For you visual learners out there, let’s illustrate how the algorithm works with an example.

We begin by selecting a random initial value for theta.

Then, we propose a new value for theta.

We calculate the ratio of the PDF at current value of theta and the PDF at the proposed value of theta.

If rho is less than 1, then we set theta to the new value with probability *p**.* We do so by comparing rho with a sample ** u** drawn from a uniform distribution. If rho is greater than

**then we accept the proposed value, otherwise, we reject it.**

*u*We try a different value for theta.

If rho is greater than 1 it will always be greater or equal to the sample drawn from the uniform distribution. Thus, we accept the proposal for the new value of theta.

We repeat the process ** n** number of iterations.

Since we automatically accept a proposed move when the target distribution is greater than the one at the current position, theta will tend to be in places where the target distribution is denser. However, if we only accepted values that were greater than the current position, we’d get stuck at one of the peaks. Therefore, we occasionally accept moves to lower density regions. This way, theta will be expected to bounce around in such a way as to approximate the density of the posterior distribution.

The sequence of steps is in fact a Markov Chain.

Let’s walk through how we’d go about implemented the Metropolis-Hasting algorithm in Python, but first, here’s a quick refresher on the different types of distributions.

#### Normal Distribution

In nature random phenomenon (i.e. IQ, height) tend to follow a normal distribution. A normal distribution has two parameters Mu, and Sigma. Varying Mu shifts the bell curve, whereas varying Sigma alters the width of the bell curve.

#### Beta Distribution

Like a normal distribution, beta distribution has two parameters. However, unlike a normal distribution, the shape of a beta distribution will vary significantly based on the values of its parameters alpha and beta.

#### Binomial Distribution

Unlike a normal distribution that could have height as its domain, the domain of a binomial distribution will always be the number of discrete events.

Now that we’ve familiarized ourselves with these concepts, we’re ready to delve into the code. We begin by initializing the hyperparameters.

```
n = 100
h = 59
a = 10
b = 10
sigma = 0.3
theta = 0.1
niters = 10000
thetas = np.linspace(0, 1, 200)
samples = np.zeros(niters+1)
samples[0] = theta
```

Next, we define a function that will return the multiplication of the likelihood and prior for a given value of theta.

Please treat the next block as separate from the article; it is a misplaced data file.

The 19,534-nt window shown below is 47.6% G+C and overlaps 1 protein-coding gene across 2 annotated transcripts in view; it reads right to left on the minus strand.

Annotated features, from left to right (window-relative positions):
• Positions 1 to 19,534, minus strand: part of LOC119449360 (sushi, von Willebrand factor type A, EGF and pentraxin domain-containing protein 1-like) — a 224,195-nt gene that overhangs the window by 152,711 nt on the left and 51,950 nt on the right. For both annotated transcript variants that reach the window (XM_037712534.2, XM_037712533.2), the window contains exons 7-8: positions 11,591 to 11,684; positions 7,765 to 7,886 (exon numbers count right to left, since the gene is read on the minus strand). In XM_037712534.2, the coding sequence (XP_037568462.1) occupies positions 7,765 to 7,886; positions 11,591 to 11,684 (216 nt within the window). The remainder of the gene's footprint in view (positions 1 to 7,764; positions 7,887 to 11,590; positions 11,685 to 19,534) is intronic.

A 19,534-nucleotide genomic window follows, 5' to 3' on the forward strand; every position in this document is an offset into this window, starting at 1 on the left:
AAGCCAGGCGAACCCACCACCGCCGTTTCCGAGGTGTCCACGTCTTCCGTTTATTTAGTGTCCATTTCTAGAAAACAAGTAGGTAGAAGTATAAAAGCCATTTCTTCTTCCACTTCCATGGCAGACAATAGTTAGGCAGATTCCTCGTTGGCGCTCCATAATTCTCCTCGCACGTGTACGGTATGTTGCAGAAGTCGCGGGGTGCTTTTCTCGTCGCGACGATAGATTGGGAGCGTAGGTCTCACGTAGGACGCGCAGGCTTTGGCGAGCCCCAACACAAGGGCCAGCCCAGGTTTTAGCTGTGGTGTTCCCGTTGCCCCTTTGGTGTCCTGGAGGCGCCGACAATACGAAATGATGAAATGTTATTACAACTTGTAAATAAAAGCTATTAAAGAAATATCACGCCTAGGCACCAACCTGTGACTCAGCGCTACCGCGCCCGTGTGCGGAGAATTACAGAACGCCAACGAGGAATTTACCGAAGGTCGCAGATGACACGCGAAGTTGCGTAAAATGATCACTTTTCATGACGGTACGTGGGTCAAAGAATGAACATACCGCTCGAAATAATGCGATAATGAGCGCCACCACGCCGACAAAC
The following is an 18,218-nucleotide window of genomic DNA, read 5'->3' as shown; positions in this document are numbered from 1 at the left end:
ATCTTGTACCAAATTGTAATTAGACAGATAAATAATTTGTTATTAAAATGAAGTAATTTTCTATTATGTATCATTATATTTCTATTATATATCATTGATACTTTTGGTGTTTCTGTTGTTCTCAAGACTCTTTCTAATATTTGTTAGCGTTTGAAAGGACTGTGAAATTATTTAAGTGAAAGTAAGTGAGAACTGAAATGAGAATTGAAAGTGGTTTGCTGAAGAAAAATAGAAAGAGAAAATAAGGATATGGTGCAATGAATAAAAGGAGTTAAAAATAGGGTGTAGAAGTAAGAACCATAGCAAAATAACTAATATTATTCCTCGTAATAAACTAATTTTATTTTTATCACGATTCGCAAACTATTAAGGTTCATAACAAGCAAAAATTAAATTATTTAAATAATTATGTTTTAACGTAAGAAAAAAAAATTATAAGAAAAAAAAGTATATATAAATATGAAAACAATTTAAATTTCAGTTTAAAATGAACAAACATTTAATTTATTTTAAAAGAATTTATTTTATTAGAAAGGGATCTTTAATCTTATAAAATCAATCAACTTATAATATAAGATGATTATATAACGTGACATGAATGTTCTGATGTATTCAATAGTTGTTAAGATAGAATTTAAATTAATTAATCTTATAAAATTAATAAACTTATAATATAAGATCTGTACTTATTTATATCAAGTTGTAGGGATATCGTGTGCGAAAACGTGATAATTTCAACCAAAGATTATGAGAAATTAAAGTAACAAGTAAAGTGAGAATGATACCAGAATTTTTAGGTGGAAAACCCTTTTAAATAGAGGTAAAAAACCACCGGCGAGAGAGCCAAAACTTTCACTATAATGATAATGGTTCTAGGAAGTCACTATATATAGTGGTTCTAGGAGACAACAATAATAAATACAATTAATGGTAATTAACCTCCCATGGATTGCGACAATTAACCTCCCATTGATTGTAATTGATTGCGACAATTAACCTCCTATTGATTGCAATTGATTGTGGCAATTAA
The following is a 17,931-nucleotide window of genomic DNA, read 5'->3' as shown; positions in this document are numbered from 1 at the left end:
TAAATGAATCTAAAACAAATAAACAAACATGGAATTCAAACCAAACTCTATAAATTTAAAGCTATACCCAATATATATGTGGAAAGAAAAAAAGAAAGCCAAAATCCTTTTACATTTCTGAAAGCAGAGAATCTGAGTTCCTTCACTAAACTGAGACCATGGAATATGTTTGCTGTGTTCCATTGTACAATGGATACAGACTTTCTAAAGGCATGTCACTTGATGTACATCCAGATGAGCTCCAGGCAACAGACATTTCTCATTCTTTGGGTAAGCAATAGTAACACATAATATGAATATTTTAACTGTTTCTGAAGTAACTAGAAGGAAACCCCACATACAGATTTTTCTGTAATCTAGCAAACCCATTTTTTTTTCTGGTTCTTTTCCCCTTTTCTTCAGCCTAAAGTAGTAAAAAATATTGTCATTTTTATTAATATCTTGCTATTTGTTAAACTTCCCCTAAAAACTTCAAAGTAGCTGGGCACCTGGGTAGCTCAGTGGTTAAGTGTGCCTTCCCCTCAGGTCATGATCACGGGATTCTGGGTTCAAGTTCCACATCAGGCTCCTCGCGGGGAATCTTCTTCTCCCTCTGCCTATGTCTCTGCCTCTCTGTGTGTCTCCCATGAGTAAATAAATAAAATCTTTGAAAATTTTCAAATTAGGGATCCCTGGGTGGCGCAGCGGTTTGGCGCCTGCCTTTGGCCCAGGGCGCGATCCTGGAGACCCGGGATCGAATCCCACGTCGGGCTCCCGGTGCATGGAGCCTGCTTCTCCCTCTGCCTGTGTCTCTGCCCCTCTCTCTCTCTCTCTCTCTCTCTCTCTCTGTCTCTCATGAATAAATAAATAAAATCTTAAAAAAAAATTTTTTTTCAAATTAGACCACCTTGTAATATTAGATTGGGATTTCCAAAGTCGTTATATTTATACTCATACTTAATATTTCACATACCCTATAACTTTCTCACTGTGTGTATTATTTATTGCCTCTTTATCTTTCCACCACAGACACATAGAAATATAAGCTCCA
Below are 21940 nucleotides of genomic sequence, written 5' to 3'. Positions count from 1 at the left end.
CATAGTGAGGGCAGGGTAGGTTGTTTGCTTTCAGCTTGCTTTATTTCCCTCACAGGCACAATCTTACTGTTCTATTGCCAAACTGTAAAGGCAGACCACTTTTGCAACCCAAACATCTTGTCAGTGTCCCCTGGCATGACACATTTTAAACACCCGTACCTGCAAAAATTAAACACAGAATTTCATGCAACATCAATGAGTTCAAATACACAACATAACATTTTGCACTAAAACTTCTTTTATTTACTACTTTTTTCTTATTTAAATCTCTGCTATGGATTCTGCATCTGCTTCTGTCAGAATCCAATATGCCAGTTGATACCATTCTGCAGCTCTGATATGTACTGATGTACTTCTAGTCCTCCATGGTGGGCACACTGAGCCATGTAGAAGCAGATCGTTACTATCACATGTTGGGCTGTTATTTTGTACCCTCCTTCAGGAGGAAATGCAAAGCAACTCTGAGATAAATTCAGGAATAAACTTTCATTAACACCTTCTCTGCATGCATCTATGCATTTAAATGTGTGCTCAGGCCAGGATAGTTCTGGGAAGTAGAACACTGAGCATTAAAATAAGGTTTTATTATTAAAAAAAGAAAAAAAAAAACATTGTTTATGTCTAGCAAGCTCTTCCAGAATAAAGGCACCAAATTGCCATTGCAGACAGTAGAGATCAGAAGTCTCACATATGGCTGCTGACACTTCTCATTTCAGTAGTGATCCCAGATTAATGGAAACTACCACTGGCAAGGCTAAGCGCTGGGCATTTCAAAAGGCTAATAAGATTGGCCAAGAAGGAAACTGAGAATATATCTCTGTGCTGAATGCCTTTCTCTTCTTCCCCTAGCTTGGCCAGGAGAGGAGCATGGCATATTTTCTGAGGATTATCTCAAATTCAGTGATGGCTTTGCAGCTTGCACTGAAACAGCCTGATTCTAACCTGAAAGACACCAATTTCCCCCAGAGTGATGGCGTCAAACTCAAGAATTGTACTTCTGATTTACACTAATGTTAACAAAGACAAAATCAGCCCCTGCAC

```
def prob(theta):
if theta < 0 or theta > 1:
return 0
else:
prior = st.beta(a, b).pdf(theta)
likelihood = st.binom(n, theta).pmf(h)
return likelihood * prior
```

We step through the algorithm updating the values of theta based off the conditions described earlier.

```
for i in range(niters):
theta_p = theta + st.norm(0, sigma).rvs()
rho = min(1, prob(theta_p) / prob(theta))
u = np.random.uniform()
if u < rho:
# Accept proposal
theta = theta_p
else:
# Reject proposal
pass
samples[i+1] = theta
```

We define the likelihood, as well as the prior and post probability distributions.

```
prior = st.beta(a, b).pdf(thetas)
post = st.beta(h+a, n-h+b).pdf(thetas)
likelihood = st.binom(n, thetas).pmf(h)
```

We visualize the posterior distribution obtained using the Metropolis-Hastings algorithm.

```
plt.figure(figsize=(12, 9))
plt.hist(samples[len(samples)//2:], 40, histtype='step', normed=True, linewidth=1, label='Predicted Posterior');
plt.plot(thetas, n*likelihood, label='Likelihood', c='green')
plt.plot(thetas, prior, label='Prior', c='blue')
plt.plot(thetas, post, c='red', linestyle='--', alpha=0.5, label='True Posterior')
plt.xlim([0,1]);
plt.legend(loc='best');
```

As we can see, the Metropolis Hasting method does a good job of approximating the actual posterior distribution.

### Conclusion

A Monte Carlo Markov Chain is a sequence of events drawn from a set of probability distributions that can be used to approximate another distribution. The Metropolis-Hasting algorithm makes use of Monte Carlo Markov Chains to approximate the posterior distribution when we know the likelihood and prior, but not the normalizing constant.